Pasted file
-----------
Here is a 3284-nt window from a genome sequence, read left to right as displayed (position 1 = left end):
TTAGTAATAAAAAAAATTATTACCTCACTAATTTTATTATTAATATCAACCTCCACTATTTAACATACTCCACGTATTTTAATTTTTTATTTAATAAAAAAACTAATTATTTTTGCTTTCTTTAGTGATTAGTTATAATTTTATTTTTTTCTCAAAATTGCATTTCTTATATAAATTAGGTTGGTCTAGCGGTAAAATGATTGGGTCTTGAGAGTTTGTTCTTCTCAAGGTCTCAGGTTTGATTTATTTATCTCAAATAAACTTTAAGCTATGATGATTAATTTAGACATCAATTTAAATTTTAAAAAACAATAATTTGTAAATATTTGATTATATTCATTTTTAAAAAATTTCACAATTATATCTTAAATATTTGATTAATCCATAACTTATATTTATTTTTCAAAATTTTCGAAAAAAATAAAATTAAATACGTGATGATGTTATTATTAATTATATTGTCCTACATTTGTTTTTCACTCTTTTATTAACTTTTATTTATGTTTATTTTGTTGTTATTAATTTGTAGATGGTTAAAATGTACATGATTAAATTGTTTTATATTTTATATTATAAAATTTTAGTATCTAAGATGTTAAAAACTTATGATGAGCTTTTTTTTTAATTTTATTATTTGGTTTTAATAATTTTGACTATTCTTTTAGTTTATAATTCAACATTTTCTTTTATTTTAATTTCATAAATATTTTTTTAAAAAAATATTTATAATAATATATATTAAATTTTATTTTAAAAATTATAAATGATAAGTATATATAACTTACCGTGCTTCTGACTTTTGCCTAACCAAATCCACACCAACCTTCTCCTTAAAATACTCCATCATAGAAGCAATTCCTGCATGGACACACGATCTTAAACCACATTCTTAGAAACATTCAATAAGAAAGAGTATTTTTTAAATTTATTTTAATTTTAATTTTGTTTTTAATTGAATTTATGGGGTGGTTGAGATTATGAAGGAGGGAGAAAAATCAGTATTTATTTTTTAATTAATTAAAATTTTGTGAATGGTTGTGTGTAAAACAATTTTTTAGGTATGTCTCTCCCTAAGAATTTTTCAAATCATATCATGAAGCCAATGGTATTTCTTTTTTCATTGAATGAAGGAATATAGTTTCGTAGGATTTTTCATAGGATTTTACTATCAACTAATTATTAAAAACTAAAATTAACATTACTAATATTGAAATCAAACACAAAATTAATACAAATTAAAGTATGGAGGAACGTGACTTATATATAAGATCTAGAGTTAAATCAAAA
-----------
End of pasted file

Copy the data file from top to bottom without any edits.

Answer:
Here is a 3284-nt window from a genome sequence, read left to right as displayed (position 1 = left end):
TTAGTAATAAAAAAAATTATTACCTCACTAATTTTATTATTAATATCAACCTCCACTATTTAACATACTCCACGTATTTTAATTTTTTATTTAATAAAAAAACTAATTATTTTTGCTTTCTTTAGTGATTAGTTATAATTTTATTTTTTTCTCAAAATTGCATTTCTTATATAAATTAGGTTGGTCTAGCGGTAAAATGATTGGGTCTTGAGAGTTTGTTCTTCTCAAGGTCTCAGGTTTGATTTATTTATCTCAAATAAACTTTAAGCTATGATGATTAATTTAGACATCAATTTAAATTTTAAAAAACAATAATTTGTAAATATTTGATTATATTCATTTTTAAAAAATTTCACAATTATATCTTAAATATTTGATTAATCCATAACTTATATTTATTTTTCAAAATTTTCGAAAAAAATAAAATTAAATACGTGATGATGTTATTATTAATTATATTGTCCTACATTTGTTTTTCACTCTTTTATTAACTTTTATTTATGTTTATTTTGTTGTTATTAATTTGTAGATGGTTAAAATGTACATGATTAAATTGTTTTATATTTTATATTATAAAATTTTAGTATCTAAGATGTTAAAAACTTATGATGAGCTTTTTTTTTAATTTTATTATTTGGTTTTAATAATTTTGACTATTCTTTTAGTTTATAATTCAACATTTTCTTTTATTTTAATTTCATAAATATTTTTTTAAAAAAATATTTATAATAATATATATTAAATTTTATTTTAAAAATTATAAATGATAAGTATATATAACTTACCGTGCTTCTGACTTTTGCCTAACCAAATCCACACCAACCTTCTCCTTAAAATACTCCATCATAGAAGCAATTCCTGCATGGACACACGATCTTAAACCACATTCTTAGAAACATTCAATAAGAAAGAGTATTTTTTAAATTTATTTTAATTTTAATTTTGTTTTTAATTGAATTTATGGGGTGGTTGAGATTATGAAGGAGGGAGAAAAATCAGTATTTATTTTTTAATTAATTAAAATTTTGTGAATGGTTGTGTGTAAAACAATTTTTTAGGTATGTCTCTCCCTAAGAATTTTTCAAATCATATCATGAAGCCAATGGTATTTCTTTTTTCATTGAATGAAGGAATATAGTTTCGTAGGATTTTTCATAGGATTTTACTATCAACTAATTATTAAAAACTAAAATTAACATTACTAATATTGAAATCAAACACAAAATTAATACAAATTAAAGTATGGAGGAACGTGACTTATATATAAGATCTAGAGTTAAATCAAAA